Although the exact mechanism for the invention is not known with certainty, one explanation advanced and not intended to be restrictive is that the removal of absorbed moisture from the plastic such as polyamide provides sites in a form and with an affinity for water such that the active material in the aqueous activating solution is attracted to and retained by the sites on the plastic surface. The impregnated or seeded active material can then be further processed in the electroless metal deposition process. An additional explanation for the usefulness of elevated temperatures is that some expansion occurs in the polyamide plastic which aids in the formation of the activated sites on the plastic surface. With a nylon, temperatures of l60-180F. also may cause some crazing of the surface which further aids in the formation of active sites.
The activated plastic surface having sites on which electrolessly deposited metal can adhere, is subsequently treated with a chemical bath containing a soluble salt of the metal selected for deposition. Solutions are commercially available for the deposition of metals such as copper, nickel, silver, gold and the like and usually contain various amounts of other components which aid in the formation of a metal layer on the plastic surface. An illustration of suitable conditions for plating a nylon which has been activated by the application of a solution of palladium chloride at about l70-175F. and a solution of stannous chloride at a temperature of about 75F. is treatment with an electroless copper plating bath (Copper Mix 328 available from the Shipley Company, Inc., Newton, Mass.) for a time in the order of about 10 minutes.
The plated plastic part is then conveniently water rinsed, alcohol treated, and air dried. If additional metal is to be applied on the metal surface by electroplating, the part is conveniently stored in a desiccator or in a non-oxidizing atmosphere such as nitrogen prior to electroplating. As described in US. Pat. No. 3,445,350, electroplating conditions are known for plating of metal on a metallized plastic part.
The following example is provided for illustrative purposes only and is not intended to be restrictive of the invention:
EXAMPLE 1 A sample of nylon having 6 carbons between the amide linkages was chemically copper plated. The sample having a clean surface was initially treated with a neutral cleaning solution for about 10 minutes at approximately l50F. After a flowing water rinse for about 3 minutes and a distilled water rinse for about 1 minute, the nylon was treated with an alkaline wetting agent for about 2 minutes to remove surface contaminates and again water rinsed. It was then placed in a lab desiccator with a silica gel for about 16 hours.
Activation of the dehydrated nylon was carried out with a solution of a palladium salt (Shipleys Catalyst 6F) at a temperature of about l70l75F. for about 3 minutes. This solution of catalytic material was previously treated to about F. for about A hour, cooled and filtered to remove precipitated material. During the processing and impregnating of the nylon, the surface became dark brown. A further water rinse was carried out on the nylon after which it was treated with an aqueous solution of stannous chloride for about 6 minutes at room temperature (7075F.).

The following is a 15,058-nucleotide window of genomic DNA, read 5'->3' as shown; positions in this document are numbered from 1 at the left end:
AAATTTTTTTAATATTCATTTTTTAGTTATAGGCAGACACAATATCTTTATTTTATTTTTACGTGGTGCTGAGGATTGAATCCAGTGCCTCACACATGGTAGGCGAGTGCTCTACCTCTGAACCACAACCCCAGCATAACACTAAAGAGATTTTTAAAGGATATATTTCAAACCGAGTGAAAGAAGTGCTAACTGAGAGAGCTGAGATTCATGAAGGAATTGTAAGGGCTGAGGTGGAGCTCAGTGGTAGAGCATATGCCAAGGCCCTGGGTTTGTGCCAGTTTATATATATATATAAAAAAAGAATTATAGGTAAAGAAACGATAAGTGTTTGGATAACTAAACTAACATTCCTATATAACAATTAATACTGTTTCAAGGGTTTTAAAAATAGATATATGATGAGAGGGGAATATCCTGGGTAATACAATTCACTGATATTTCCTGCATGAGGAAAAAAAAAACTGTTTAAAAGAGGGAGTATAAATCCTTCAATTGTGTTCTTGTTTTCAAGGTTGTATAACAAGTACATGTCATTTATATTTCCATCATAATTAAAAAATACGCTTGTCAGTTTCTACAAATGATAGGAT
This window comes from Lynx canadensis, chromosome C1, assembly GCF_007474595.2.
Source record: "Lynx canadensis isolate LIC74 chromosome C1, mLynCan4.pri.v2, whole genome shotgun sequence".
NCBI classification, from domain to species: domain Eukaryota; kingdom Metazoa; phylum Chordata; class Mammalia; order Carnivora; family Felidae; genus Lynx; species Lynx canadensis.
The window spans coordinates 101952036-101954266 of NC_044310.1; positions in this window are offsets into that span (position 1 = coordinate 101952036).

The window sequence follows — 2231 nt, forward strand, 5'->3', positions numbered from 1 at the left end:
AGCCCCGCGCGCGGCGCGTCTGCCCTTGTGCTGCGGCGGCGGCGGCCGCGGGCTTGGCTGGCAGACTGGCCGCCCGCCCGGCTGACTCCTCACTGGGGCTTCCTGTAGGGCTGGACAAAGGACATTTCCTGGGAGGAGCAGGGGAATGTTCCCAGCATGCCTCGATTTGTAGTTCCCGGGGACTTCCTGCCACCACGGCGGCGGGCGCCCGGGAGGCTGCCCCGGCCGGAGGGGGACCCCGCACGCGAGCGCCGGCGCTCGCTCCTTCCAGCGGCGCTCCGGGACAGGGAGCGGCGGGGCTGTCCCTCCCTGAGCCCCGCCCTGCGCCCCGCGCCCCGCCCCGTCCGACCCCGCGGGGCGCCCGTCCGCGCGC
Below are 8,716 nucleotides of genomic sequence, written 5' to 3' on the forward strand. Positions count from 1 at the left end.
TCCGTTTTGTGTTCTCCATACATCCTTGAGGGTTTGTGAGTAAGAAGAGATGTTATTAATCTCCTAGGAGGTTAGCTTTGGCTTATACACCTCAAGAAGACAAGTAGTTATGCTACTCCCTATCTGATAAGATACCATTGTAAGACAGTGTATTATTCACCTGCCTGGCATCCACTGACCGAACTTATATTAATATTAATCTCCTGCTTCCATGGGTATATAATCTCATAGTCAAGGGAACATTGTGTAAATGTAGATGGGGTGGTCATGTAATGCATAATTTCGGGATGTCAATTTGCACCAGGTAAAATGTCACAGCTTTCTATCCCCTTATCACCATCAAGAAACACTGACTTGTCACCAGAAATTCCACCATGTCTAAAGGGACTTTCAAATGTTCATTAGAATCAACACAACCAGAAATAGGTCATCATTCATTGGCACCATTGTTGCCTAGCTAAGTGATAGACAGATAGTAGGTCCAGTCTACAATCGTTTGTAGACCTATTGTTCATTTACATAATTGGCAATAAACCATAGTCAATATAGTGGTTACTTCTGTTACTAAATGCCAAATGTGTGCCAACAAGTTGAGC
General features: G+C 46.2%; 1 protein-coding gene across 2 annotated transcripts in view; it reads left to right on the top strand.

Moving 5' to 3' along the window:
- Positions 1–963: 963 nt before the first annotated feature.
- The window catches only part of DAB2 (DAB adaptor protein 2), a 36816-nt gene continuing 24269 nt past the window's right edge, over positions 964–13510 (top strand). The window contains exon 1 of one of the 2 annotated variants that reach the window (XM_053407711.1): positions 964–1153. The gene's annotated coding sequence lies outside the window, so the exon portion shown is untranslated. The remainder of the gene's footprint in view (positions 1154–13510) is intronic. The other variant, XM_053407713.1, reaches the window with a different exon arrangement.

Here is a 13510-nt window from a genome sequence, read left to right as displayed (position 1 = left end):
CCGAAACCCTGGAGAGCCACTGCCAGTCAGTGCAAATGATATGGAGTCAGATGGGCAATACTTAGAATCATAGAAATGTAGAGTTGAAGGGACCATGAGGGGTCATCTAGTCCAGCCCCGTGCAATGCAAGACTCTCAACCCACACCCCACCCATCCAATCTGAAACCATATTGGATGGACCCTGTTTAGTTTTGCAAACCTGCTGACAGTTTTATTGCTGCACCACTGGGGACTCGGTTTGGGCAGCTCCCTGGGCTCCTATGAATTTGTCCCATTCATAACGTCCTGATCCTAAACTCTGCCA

The activated surface of the nylon was subsequently treated with a commerical copper plating bath (Shipleys Copper Mix 328) at about 7075F. for about 10 minutes. It was then rinsed in flowing water for about 2 minutes, treated with alcohol and air dried. A bright, shiny layer of copper was formed on the plastic surface. Resistance of the copper layer to removal during manual handling of the article indicated that the copper was firmly adhering to the plastic surface. Further tests in which a plated nylon sleeve was forced into a restrictive aperture in a metal plate revealed that the metal coating continued to adhere to the nylon during deformation of the sleeve and was very satisfactory.
After being stored in a nitrogen atmosphere overnight (about 16 hours), the plated nylon was subsequently electroplated with tin and exhibited a bright, shiny surface with good adherence properties to the underlying copper and plastic.
Runs were also made in which nylon samples similar to that of Example 1 were electrolessly plated with copper but without first being subjected to evaporative conditions and the subsequent heating step during activation. When a plated sleeve formed in this manner was inserted into a restrictive aperture as described in Example 1, the metal coating readily separated from the nylon. Other runs were made in which other nylon samples similar to that of Example 1 were plated with copper essentially according to the procedure of Example 1, but with the treatment steps with palladium chloride and stannous chloride being reversed so that stannous chloride was first applied. Tests in which a plated sleeve formed in this manner was inserted into a restrictive aperture as described in Example I also revealed that the metal coating readily became separated from the nylon.
As demonstratedby the above example, the invention provides a useful method for plating polyamide plastics with metal and provides advantages over the prior art. As demonstrated with nylon, the same performance is not evident when tests are made without use of the invention.